ML12: Changes in skill acquisition across the lifespan 2 Lecture (1 hr) LO3 LO5
Week 13 MC13: A review of Motor Control + Exam Preparation. Lecture (1 hr) LO1 LO2 LO3 LO4 LO5
ML13: A review of Motor Learning + Exam Preparation. Lecture (1 hr) LO1 LO3 LO4 LO5

Attendance and class requirements

Lecture Attendance: The lectures are on campus and scheduled to occur before your tutorial on the same day.

Tutorial Attendance: The tutorials are on campus in the Susan Wakil Health Building. Tutorial attendance is a compulsory requirement in the unit. Attendance is necessary to complete and understand experimental tasks, complete data review and analysis in small groups, and present during tutorials. These activities all help prepare and build toward group work activity completed as part of the Motor Skill Learning project assessment.

Assessment Submission Requirements: Please note an attempt at each assessment listed is required. In other words, candidates cannot attain an overall unit percentage and grade if they have not made a submission attempt in each unit assessment.

Study commitment

Typically, there is a minimum expectation of 1.5-2 hours of student effort per week per credit point for units of study offered over a full semester. For a 6 credit point unit, this equates to roughly 120-150 hours of student effort in total.

Required readings

See Reading List within the EXSS3062 Canvas site

Learning outcomes are what students know, understand and are able to do on completion of a unit of study. They are aligned with the University's graduate qualities and are assessed as part of the curriculum.

At the completion of this unit, you should be able to:

  • LO1. Explain the structure and function of sensory receptors as they relate to the control of voluntary and involuntary movement.
  • LO2. Explain the energetic and information processes within efferent neuromuscular activity governing voluntary movement.
  • LO3. Explain and evaluate core theoretical models and hypothetical explanations as they apply to motor control and motor skill learning situations.
  • LO4. Identify and explain how individual constraints and preexisting functioning influences implementation of pedagogical motor skill learning strategies.
  • LO5. Critically explain appropriate application of pedagogical motor learning strategies so as to maximise motor skill learning in performance and clinical contexts.
  • LO6. Design, implement, and evaluate motor skill training environments (& program) to optimise a client’s motor skill development in a task situation.

Graduate qualities

The graduate qualities are the qualities and skills that all University of Sydney graduates must demonstrate on successful completion of an award course. As a future Sydney graduate, the set of qualities have been designed to equip you for the contemporary world.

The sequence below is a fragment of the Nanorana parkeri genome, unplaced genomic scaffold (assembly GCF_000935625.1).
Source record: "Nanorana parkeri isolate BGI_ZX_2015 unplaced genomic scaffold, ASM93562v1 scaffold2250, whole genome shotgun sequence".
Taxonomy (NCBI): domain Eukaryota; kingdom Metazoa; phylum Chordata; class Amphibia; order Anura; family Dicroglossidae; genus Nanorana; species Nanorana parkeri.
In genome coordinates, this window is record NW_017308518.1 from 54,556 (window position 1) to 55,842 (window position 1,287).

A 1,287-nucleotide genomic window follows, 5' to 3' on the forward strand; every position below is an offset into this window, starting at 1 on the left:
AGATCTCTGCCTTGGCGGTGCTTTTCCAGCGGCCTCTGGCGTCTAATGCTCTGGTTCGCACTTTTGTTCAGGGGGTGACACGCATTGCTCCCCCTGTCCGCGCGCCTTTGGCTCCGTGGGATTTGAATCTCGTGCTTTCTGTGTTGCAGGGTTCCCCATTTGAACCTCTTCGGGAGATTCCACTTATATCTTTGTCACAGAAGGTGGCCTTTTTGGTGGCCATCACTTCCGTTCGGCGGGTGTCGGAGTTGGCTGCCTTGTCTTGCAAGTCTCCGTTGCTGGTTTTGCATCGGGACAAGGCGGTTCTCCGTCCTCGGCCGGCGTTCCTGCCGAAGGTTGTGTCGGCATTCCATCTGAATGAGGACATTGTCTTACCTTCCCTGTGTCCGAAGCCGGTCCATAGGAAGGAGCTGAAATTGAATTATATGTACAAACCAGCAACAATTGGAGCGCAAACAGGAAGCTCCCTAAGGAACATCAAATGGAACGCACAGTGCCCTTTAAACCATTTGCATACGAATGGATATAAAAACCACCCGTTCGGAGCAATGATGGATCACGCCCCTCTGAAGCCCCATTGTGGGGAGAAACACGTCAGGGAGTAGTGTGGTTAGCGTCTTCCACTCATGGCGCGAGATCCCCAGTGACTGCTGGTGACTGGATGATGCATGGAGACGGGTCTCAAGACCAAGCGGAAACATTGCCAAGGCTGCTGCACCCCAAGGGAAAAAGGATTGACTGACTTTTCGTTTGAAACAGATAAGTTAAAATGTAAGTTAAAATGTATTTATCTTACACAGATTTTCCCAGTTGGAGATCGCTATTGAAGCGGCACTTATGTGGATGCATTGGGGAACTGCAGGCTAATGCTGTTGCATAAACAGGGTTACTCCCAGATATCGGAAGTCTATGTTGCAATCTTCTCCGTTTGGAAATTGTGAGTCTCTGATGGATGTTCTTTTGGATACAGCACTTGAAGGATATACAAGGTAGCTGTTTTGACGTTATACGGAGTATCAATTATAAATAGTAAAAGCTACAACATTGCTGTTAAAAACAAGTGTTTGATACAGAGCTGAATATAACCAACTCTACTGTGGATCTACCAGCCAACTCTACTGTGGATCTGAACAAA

GQ1 Depth of disciplinary expertise

Deep disciplinary expertise is the ability to integrate and rigorously apply knowledge, understanding and skills of a recognised discipline defined by scholarly activity, as well as familiarity with evolving practice of the discipline.

GQ2 Critical thinking and problem solving

Critical thinking and problem solving are the questioning of ideas, evidence and assumptions in order to propose and evaluate hypotheses or alternative arguments before formulating a conclusion or a solution to an identified problem.

GQ3 Oral and written communication

Effective communication, in both oral and written form, is the clear exchange of meaning in a manner that is appropriate to audience and context.

GQ4 Information and digital literacy

Information and digital literacy is the ability to locate, interpret, evaluate, manage, adapt, integrate, create and convey information using appropriate resources, tools and strategies.

GQ5 Inventiveness

Generating novel ideas and solutions.

GQ6 Cultural competence

Cultural Competence is the ability to actively, ethically, respectfully, and successfully engage across and between cultures. In the Australian context, this includes and celebrates Aboriginal and Torres Strait Islander cultures, knowledge systems, and a mature understanding of contemporary issues.

GQ7 Interdisciplinary effectiveness

Interdisciplinary effectiveness is the integration and synthesis of multiple viewpoints and practices, working effectively across disciplinary boundaries.

GQ8 Integrated professional, ethical, and personal identity

An integrated professional, ethical and personal identity is understanding the interaction between one’s personal and professional selves in an ethical context.

GQ9 Influence